DRUG COURTS ARE FOR DRUG ADDICTS/UNLESS THEY’RE NOT
Recent published articles suggest that some drug courts show a statistical preference for participants who have less serious criminal histories (ie. without violent incidents or mental health issues), are less drug dependent, and have substantial community resources to assist them (family, job, education, etc.). Basically the suggestion is that those who are truly “drug dependent” offenders (and more specifically “people of color”) are not getting into drug court or not staying very long.
The question then is, what is the appropriate “targeted population for drug court”? While the Drug Court field started out somewhat timidly dealing with less serious drug offenders, the research and experience of the past twenty years has proven conclusively the merit of working with those with longer criminal histories, more difficult personal issues such as illiteracy, mental illness, and lack of community resources, and critically, addiction/drug dependency (specifically, low risk offenders do not benefit, and in fact do worse than similar offenders who have not been placed in intensive treatment programs; University of Cincinnati)
But there are still some drug courts who prefer to focus on those with less serious drug problems. Those drug courts that are reluctant to take on the difficult drug dependent offender need to consider creating a drug court system that deals with their preferred clientel, but also provides separate tracks for those with more serious problems, specifically drug addiciton and mental illness (interestingly, researchers tell us that 60 to 80% of drug offenders are not “addicted or drug dependent”; see: Drug Court Systems, NDCI Monograph #2, J Tauber)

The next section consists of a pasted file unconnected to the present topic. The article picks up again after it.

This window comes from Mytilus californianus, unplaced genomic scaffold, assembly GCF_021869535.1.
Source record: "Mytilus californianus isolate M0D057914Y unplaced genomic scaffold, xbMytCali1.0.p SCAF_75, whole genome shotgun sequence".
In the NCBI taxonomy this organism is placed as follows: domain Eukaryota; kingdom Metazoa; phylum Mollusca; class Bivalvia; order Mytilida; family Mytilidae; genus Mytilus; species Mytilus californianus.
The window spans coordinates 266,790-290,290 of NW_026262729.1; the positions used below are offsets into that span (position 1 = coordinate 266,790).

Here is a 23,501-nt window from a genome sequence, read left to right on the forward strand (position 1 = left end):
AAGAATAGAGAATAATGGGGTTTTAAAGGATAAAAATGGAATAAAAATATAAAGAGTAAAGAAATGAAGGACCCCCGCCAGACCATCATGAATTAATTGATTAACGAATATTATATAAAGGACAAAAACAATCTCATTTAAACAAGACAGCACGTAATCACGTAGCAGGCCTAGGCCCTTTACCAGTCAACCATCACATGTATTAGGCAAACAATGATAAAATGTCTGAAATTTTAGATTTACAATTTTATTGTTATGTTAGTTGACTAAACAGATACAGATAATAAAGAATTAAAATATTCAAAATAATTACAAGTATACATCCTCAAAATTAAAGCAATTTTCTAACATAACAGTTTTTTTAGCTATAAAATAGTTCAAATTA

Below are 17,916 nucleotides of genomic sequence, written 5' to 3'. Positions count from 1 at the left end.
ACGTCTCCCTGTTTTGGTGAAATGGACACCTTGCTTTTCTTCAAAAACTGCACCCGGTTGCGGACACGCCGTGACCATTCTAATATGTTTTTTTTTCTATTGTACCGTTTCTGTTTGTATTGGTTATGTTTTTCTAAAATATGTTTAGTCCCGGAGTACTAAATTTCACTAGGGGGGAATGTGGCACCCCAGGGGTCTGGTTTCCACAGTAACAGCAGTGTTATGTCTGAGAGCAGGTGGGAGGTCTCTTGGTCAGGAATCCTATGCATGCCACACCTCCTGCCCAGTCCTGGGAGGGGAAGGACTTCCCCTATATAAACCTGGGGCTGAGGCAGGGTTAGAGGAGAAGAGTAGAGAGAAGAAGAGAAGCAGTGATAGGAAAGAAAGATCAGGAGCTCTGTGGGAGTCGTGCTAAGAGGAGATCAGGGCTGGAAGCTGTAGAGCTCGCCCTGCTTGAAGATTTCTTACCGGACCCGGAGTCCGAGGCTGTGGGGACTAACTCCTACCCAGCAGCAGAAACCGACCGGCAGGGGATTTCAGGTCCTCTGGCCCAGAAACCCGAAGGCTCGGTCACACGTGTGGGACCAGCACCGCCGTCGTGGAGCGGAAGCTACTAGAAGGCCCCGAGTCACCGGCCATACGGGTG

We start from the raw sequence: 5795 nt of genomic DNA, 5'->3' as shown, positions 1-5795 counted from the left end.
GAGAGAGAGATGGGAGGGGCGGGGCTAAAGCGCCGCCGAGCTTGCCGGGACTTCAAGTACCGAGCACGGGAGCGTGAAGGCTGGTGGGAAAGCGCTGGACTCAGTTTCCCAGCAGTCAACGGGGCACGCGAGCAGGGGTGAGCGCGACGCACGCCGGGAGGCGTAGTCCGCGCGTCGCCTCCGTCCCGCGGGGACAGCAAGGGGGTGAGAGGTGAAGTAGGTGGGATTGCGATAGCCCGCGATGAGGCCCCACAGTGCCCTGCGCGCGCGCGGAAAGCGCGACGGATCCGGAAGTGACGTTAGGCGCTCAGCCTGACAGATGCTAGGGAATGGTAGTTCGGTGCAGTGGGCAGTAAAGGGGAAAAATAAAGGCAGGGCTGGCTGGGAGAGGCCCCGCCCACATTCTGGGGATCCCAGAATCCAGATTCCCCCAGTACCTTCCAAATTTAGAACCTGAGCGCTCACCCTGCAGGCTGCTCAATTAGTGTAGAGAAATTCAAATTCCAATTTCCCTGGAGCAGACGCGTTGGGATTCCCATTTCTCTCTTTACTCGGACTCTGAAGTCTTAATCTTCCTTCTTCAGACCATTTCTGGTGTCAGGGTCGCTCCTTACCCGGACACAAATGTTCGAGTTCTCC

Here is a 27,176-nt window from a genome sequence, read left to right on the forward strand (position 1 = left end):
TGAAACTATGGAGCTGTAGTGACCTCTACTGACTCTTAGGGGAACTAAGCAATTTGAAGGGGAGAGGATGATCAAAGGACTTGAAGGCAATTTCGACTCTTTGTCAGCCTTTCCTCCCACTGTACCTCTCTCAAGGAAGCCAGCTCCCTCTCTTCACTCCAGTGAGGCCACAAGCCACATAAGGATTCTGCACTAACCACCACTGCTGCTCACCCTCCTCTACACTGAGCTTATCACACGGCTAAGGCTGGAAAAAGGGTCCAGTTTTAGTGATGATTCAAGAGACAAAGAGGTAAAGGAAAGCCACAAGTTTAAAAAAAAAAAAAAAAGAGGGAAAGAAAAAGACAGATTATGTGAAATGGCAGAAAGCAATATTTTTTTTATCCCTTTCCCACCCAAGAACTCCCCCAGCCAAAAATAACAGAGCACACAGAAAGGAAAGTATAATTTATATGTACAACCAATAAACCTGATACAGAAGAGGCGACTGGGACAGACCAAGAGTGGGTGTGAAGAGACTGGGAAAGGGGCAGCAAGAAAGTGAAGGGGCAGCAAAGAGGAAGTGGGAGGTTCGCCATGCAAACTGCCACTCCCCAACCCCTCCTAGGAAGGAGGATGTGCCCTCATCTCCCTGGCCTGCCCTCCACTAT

Consider this; If you don’t put the serious drug dependent offender in your drug court program you are impacting the program’s participant base (delaying entry by more than a week can by itself have a profound impact on your program’s demographics). You are increasing the number of participants who are most likely to stray from the program and return to drugs, and limiting the program’s availability to people who need it the most.
If you are still wondering whether your community’s drug court is reaching your intended drug court participant demographic, ask yourself, your colleagues, and your community the following questions:
1. Are you delaying entry in to the program (it doesn’t matter if the delay is for a valid reason, it’s impact on participant demographics can be profound)
2. Are you screening participants to eliminate those with violence or mental illness in their backgrounds?
3. Do you have less than ten percent of those charged with drug offenses in your program?
4. Do you have smaller percentage of people of color entering (and graduating from your program) than are otherwise charged with the same offenses?
5. Do you screen out participants because they are too difficult or uncooperative, or believed to have little chance of success (the “you gotta hit bottom before we can help you” syndrome)
6. Do you create transportation barriers that defeat the participants’ ability to comply; specifically, frequent monitoring, treatment, and rehabilitation requirements at different and/or difficult to reach locations?
7. Do you drive participants (and their attorneys) away from your program with unnecessarily punitive terms; keeping offenders in the program for longer than necessary or with unduly harsh sanctions (in some places 5 year programs/probation and suspended prison terms)
8. Do you make your screening decisions based on plea negotiations rather than competent psychological and medical assessments?
On the other hand, you may wish to consider an “EVIDENCE-BASED SENTENCING SYSTEM”……..